WATCH: The leaders of the federal parties kept a low profile ahead of the first debates Thursday night. They are all jockeying for position, trying to get your attention and win your trust. Jacques Bourbeau reports.
OTTAWA – In the old days, the televised leaders’ debate marked the beginning of the final sprint of a federal election campaign, a time rife with potential for turning points, momentum shifts and the proverbial “knockout punch.”
Not so this time out – the longest campaign in more than a century is less than a week old and it’s hard to tell just how many Canadians are paying attention.
No matter: Conservative Leader Stephen Harper, NDP Leader Tom Mulcair, Liberal Leader Justin Trudeau and Green party Leader Elizabeth May are squaring off in Toronto in a rare early debate – the first of many – that promises to shape the rest of the campaign.
“I’m looking forward to sparring a little bit, work out some kinks,” said Trudeau, who worked out with a coach. “This morning seemed like an appropriate time to do some training.”
The economy, the environment, energy, foreign policy and security are among the issues expected to dominate the two-hour verbal battle, being hosted by Maclean’s magazine and moderated by political editor Paul Wells.
The debates themselves have been a source of controversy.
In past elections, the leaders have gathered usually at the midpoint of the campaign to take part in an English and a French debate, both of them televised nationally by a consortium of broadcasters.
That’s not happening this time. The Conservatives bowed out, followed by the NDP, which has said Mulcair won’t take part in any debate that doesn’t include Harper.
The Maclean’s debate does include May, who hasn’t been included in a leaders’ debate since 2008. May has been preparing privately for the event, but opted to forgo the mock debates preferred by her rivals.
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“It may be my experience as a lawyer,” May said.
“I never practised my arguments before a judge in front of a mirror before going into court … it is a personal comfort level with knowing my material and then speaking from the heart.”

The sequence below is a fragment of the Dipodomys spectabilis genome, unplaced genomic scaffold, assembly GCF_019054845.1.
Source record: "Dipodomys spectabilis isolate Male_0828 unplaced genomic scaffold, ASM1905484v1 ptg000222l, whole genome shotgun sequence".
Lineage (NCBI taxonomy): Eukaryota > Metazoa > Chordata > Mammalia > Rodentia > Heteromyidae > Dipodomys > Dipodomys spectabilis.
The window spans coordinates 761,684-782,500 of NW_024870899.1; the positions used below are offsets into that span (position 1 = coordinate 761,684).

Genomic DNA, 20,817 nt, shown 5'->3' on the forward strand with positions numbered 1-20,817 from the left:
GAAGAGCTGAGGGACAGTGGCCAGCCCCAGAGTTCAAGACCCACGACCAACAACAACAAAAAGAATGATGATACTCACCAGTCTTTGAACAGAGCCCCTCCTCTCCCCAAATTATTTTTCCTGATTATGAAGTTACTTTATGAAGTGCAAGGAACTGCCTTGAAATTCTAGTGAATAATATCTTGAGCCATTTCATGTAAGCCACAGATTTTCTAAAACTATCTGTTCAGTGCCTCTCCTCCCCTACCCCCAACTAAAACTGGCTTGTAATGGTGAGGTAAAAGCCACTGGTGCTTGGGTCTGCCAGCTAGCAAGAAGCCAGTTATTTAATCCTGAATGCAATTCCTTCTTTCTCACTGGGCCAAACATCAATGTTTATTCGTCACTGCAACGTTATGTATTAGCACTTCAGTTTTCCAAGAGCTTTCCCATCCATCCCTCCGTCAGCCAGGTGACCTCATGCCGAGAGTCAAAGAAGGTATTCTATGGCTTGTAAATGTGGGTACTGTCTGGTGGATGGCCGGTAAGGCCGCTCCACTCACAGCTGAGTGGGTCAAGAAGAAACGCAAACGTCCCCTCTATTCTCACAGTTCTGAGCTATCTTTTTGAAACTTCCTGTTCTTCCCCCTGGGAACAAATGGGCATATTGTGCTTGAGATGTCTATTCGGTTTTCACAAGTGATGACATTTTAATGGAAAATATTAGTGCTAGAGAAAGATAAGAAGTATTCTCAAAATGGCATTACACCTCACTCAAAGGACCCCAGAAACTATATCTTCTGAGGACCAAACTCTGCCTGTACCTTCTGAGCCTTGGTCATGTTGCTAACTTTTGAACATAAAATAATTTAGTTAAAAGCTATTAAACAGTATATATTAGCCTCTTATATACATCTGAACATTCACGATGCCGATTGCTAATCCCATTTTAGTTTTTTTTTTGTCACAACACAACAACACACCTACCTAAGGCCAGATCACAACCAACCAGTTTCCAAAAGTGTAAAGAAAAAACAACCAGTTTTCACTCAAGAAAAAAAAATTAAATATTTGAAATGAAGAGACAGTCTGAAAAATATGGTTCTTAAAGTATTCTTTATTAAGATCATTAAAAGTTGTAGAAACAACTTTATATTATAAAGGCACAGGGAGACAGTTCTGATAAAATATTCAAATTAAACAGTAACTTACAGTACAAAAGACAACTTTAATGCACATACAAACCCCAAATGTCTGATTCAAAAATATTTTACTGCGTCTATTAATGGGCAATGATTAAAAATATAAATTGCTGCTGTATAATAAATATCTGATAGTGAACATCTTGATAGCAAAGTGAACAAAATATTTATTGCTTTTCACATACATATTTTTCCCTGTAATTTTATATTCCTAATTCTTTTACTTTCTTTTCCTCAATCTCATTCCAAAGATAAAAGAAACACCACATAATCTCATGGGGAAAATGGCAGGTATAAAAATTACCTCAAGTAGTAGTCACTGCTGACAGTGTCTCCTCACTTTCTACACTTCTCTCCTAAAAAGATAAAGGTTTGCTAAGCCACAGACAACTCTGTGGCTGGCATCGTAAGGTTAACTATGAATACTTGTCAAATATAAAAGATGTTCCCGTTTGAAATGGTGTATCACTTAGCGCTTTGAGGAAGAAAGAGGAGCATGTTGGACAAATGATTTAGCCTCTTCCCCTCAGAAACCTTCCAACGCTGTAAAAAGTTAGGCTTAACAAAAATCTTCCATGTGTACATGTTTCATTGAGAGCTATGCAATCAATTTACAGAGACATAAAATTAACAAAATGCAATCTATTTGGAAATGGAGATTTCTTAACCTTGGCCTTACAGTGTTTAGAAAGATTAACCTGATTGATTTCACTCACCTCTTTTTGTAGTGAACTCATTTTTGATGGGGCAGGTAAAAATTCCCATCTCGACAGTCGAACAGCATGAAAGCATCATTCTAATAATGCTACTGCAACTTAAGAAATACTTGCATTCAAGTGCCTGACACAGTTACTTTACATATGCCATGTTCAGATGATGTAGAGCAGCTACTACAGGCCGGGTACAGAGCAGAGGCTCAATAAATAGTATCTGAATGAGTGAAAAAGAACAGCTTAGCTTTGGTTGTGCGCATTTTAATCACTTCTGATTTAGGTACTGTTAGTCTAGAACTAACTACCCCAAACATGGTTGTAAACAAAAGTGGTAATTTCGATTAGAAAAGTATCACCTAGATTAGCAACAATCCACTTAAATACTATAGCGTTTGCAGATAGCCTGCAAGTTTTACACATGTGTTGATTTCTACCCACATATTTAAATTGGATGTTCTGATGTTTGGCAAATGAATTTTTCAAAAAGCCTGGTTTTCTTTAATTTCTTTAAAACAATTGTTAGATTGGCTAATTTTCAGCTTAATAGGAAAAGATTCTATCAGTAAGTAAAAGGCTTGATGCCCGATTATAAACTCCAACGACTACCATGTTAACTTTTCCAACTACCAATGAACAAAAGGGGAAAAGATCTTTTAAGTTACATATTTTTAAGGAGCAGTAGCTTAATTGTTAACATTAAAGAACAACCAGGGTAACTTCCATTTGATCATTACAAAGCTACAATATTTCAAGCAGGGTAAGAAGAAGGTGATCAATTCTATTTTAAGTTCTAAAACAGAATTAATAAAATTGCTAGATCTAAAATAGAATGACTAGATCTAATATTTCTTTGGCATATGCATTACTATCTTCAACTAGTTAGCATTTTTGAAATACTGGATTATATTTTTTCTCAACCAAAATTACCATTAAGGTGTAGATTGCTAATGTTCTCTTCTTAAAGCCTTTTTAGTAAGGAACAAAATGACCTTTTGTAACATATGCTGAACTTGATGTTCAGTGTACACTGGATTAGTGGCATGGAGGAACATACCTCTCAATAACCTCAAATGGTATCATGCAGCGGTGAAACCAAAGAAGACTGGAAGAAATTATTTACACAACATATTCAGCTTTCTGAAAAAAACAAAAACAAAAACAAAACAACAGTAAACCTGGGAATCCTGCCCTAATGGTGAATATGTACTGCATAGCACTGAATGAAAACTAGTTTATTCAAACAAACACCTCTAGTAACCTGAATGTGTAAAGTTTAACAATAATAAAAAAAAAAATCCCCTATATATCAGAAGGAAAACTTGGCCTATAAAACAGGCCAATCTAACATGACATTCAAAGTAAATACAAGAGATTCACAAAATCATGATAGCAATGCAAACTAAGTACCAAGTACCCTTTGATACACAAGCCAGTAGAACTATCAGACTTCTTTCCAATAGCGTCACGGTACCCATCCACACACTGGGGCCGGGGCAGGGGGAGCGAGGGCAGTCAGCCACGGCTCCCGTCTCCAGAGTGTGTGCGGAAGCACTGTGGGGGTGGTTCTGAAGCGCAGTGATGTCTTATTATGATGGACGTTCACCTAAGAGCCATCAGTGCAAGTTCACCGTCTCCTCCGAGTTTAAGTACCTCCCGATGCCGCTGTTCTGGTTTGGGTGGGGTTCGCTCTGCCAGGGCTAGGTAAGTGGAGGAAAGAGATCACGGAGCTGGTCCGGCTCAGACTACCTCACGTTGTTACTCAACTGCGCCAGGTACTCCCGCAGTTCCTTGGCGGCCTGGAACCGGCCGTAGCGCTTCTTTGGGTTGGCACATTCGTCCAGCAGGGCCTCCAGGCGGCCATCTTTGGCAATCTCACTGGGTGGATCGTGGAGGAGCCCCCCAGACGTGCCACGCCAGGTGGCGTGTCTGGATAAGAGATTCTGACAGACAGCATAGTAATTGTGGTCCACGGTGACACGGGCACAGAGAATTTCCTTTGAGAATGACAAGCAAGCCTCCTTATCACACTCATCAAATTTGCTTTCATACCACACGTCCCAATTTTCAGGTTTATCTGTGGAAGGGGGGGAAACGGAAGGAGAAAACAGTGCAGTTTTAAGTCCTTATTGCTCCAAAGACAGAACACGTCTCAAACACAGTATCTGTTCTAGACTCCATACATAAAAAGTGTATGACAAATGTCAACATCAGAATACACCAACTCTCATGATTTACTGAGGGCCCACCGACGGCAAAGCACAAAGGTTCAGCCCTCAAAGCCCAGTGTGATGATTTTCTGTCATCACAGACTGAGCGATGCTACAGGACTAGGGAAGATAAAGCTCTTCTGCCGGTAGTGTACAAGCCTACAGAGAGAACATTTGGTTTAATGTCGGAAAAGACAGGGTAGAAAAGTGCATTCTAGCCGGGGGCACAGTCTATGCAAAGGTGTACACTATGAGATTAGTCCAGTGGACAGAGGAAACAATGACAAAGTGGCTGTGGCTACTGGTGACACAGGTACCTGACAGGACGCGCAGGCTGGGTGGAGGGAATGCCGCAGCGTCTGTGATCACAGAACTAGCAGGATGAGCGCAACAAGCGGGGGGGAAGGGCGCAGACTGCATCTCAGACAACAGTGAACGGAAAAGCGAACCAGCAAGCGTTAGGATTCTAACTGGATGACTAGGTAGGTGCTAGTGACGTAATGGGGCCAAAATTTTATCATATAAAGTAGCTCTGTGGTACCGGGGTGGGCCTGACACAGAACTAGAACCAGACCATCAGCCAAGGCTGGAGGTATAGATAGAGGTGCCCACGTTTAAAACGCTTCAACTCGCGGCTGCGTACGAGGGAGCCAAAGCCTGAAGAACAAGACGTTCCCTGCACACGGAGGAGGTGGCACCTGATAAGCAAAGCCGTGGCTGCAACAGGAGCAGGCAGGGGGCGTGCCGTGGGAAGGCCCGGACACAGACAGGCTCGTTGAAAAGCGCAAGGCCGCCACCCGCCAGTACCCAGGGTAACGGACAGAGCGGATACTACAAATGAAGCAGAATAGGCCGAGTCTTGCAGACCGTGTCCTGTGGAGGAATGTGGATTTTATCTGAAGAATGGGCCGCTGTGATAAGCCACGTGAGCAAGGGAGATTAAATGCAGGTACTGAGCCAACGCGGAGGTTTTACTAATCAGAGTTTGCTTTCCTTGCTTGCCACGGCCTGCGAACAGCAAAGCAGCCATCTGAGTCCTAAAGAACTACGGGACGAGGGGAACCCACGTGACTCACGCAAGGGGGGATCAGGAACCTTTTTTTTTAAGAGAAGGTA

The other political leaders have maintained a relatively low profile leading up to tonight’s event.
Mulcair visited the office of NDP candidate Jennifer Hollett in the Toronto riding of University-Rosedale, saying he’s ready for the showdown.
“Mr. Harper has given us eight deficits in a row, $150 billion in new debt…and he’s got one of the worst job-creation records in Canadian history,” Mulcair told supporters.
“You have to go all the way back to the crisis of the 1920 to find someone with a worse economic record.”
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An NDP government, he said, would do better. It would kick-start the economy with investments in infrastructure, champion manufacturing, and lower small business taxes.
The debate featuring the four main party leaders marks the first time Mulcair will be participating in such a tussle. He only took over as party leader in March 2012 after the death of his predecessor, Jack Layton, who had led the party into the last election in 2011.
Party insiders say Mulcair, who won plaudits for his prosecutorial approach in question period at the height of the Senate scandal, will not try to emulate that style in the debate.
Trudeau, meanwhile, invited the media to watch him work out at a boxing gym in Toronto, conjuring memories of his 2012 charity boxing match with former Conservative senator Patrick Brazeau.
The intended parallels with the verbal donnybrook to come were painfully obvious as the Liberal leader sparred with a coach at Paul Brown Boxfit.